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Reb Lisa's Message


I have been out of the office for the past two weeks, engaged in intensive study for my Rabbinical Program. The experience was deeply immersive and growthful. During that time, I was reminded of the power of studying together, in community. While going off on a private retreat, to read, study, and contemplate on my own would clearly bring learning and insight, there is something transformative about learning with others.

Jews seldom study Torah alone and having a hevruta (Hebrew for study partner) is key. Often, a hevruta pair will study with other havrutot (plural for hevruta), in the Beit Midrash (house of study). This is a lively center of learning with open discussion, debate, and wrestling with the text.

In the Babylonian Talmud (Ta’anit 23a), we find the famous phrase, “o havruta o metuta.” This is often translated as “Give me havruta or give me death.” There are many ways to interpret this phrase. Perhaps it means that enlivened and authentic learning is in partnership with a trusted friend. This relationship enhances the quality of our lives. If the goal is to plumb depths, reach essential truths, and find sacred meaning, we do this best in relationship with another. We need the other to reach a place we could not find on our own.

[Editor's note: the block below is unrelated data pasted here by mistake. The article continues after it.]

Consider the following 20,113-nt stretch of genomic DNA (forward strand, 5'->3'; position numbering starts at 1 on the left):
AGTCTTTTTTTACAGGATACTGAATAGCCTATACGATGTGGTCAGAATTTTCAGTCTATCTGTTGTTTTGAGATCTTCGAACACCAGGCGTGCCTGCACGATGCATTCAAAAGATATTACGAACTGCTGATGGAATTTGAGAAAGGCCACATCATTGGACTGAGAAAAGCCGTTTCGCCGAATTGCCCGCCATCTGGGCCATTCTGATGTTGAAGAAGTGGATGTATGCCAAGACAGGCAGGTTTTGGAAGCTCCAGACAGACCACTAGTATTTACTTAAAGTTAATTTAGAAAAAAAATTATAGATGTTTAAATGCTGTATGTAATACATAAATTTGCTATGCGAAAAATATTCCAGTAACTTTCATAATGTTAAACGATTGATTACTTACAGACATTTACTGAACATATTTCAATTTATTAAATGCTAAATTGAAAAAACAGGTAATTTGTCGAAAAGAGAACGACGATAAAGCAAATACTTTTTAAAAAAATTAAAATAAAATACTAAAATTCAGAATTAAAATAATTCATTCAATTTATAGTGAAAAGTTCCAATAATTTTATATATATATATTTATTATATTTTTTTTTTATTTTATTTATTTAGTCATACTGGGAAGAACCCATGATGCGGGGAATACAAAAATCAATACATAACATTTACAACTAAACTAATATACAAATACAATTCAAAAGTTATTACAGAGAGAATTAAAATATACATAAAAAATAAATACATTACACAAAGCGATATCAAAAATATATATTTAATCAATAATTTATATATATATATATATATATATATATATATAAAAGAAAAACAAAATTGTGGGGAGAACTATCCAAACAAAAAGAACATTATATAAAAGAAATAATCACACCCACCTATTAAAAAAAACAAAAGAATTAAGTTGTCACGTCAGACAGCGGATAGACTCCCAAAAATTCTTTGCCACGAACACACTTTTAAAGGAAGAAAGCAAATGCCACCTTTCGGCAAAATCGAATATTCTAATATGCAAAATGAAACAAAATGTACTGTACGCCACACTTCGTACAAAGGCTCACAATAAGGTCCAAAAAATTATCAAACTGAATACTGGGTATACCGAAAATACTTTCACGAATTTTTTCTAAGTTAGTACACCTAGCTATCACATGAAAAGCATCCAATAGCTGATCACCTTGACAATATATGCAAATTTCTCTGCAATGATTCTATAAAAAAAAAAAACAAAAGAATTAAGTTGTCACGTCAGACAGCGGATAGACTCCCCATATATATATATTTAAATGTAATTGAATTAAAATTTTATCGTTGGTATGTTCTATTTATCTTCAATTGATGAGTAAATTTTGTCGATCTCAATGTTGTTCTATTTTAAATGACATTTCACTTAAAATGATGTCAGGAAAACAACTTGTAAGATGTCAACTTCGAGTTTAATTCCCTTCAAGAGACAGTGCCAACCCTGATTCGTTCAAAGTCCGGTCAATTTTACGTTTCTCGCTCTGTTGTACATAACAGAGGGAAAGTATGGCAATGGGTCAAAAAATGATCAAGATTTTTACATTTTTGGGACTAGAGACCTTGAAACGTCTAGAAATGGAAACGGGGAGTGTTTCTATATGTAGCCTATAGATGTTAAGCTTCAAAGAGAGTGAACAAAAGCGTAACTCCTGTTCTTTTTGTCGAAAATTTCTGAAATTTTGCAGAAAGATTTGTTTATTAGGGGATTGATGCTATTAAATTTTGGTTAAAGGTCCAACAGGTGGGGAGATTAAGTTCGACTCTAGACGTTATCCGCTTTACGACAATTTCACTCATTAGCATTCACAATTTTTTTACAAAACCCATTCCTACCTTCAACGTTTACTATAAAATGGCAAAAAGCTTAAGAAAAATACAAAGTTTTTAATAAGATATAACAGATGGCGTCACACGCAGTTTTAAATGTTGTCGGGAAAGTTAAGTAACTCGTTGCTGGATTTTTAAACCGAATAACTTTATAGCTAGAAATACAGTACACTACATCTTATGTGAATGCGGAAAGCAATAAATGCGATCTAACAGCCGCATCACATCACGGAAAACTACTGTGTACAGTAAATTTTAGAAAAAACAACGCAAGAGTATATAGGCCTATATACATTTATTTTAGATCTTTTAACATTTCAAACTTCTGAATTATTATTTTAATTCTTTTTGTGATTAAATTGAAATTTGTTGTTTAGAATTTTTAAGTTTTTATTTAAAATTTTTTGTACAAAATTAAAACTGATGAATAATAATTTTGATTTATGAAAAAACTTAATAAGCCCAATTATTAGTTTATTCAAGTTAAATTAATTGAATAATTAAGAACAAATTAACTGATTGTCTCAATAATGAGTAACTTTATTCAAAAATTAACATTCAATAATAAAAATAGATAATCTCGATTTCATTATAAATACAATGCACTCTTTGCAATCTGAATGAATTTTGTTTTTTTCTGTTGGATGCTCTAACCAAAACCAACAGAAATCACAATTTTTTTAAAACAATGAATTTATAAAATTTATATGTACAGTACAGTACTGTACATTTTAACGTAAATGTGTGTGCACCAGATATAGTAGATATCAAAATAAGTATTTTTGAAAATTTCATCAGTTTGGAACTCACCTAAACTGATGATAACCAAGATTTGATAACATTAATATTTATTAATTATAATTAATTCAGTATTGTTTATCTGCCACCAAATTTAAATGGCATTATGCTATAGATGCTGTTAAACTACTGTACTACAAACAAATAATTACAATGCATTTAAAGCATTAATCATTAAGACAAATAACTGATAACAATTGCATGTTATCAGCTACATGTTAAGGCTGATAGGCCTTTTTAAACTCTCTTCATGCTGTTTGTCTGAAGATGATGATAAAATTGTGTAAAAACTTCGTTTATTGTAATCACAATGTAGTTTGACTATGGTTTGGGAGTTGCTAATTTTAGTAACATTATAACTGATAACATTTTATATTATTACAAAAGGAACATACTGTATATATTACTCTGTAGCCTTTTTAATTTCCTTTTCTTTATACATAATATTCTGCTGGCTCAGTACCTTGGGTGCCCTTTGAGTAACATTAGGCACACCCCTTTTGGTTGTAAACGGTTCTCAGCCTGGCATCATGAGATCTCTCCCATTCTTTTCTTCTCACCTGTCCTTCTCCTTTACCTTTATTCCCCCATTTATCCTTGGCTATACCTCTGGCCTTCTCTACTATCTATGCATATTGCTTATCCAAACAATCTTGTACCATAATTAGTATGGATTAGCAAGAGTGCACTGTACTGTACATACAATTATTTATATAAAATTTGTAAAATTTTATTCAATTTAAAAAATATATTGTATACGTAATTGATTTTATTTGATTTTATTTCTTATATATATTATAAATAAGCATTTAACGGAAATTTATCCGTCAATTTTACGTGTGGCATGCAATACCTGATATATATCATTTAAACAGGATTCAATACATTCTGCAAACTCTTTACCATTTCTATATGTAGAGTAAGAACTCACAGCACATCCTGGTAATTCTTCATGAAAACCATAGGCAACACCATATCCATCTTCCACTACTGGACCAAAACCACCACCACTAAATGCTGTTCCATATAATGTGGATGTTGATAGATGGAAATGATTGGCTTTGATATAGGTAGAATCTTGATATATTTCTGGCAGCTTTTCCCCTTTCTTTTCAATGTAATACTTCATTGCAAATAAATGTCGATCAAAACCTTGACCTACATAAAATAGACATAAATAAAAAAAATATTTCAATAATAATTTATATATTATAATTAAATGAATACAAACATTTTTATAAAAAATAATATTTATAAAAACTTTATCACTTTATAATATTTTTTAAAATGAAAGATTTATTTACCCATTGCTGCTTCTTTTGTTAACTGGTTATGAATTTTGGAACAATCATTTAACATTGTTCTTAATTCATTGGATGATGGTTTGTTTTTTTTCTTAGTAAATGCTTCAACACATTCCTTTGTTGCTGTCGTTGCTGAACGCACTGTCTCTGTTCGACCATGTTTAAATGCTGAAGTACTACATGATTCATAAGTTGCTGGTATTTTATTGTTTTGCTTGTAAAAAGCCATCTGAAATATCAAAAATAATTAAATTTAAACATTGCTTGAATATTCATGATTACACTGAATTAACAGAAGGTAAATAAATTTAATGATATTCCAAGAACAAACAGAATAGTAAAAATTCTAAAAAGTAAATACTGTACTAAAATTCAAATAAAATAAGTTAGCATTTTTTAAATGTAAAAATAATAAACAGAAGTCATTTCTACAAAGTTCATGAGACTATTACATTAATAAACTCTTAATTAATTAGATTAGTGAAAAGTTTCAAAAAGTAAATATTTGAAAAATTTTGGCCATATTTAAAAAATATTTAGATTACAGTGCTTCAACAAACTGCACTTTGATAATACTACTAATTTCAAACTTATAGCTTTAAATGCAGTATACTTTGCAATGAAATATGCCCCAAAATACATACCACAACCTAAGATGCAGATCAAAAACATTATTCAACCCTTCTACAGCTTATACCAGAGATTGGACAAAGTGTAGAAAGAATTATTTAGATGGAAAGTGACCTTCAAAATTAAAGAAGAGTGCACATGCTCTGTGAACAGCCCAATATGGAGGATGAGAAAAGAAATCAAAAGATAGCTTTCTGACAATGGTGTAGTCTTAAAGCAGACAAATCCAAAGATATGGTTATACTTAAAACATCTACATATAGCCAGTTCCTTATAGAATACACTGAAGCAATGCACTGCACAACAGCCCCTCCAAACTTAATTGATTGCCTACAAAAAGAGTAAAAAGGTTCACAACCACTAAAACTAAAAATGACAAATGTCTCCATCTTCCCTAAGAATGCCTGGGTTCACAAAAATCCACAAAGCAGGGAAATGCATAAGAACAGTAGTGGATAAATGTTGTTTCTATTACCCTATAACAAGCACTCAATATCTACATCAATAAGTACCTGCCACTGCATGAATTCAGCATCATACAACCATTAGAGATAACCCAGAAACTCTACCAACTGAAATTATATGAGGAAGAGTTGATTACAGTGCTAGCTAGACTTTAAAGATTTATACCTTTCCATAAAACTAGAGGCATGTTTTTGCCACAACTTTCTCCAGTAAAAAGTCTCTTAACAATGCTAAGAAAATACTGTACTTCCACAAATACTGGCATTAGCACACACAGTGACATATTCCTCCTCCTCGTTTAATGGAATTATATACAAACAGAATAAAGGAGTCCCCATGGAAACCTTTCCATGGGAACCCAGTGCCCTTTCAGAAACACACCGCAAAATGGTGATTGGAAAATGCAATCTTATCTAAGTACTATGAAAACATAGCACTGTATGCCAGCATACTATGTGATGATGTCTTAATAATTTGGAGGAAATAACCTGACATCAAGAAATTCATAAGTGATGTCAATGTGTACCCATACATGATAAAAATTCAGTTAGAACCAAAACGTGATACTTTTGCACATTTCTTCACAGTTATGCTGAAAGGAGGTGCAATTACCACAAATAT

The Talmud (Berchot 53a) even takes it one step further stating that “One who learns alone becomes stupid!” We need the other to bounce our ideas, to articulate our thoughts out loud, to hone and refine our thinking. This allows us to deepen our own understanding. With a partner, we are challenged, and forced to rethink preconceived ideas. We understand that the “Truth” is more complex and expansive than my own framework. Similarly, our perspective shapes our partner. Together we become more authentically ourselves. More alive.

We can extrapolate this model more generally. Without the other, without relationship and community in all areas of our lives, we get stuck in our own echo chamber. We need each other to inhabit our own lives more fully. “O havruta o mituta!”

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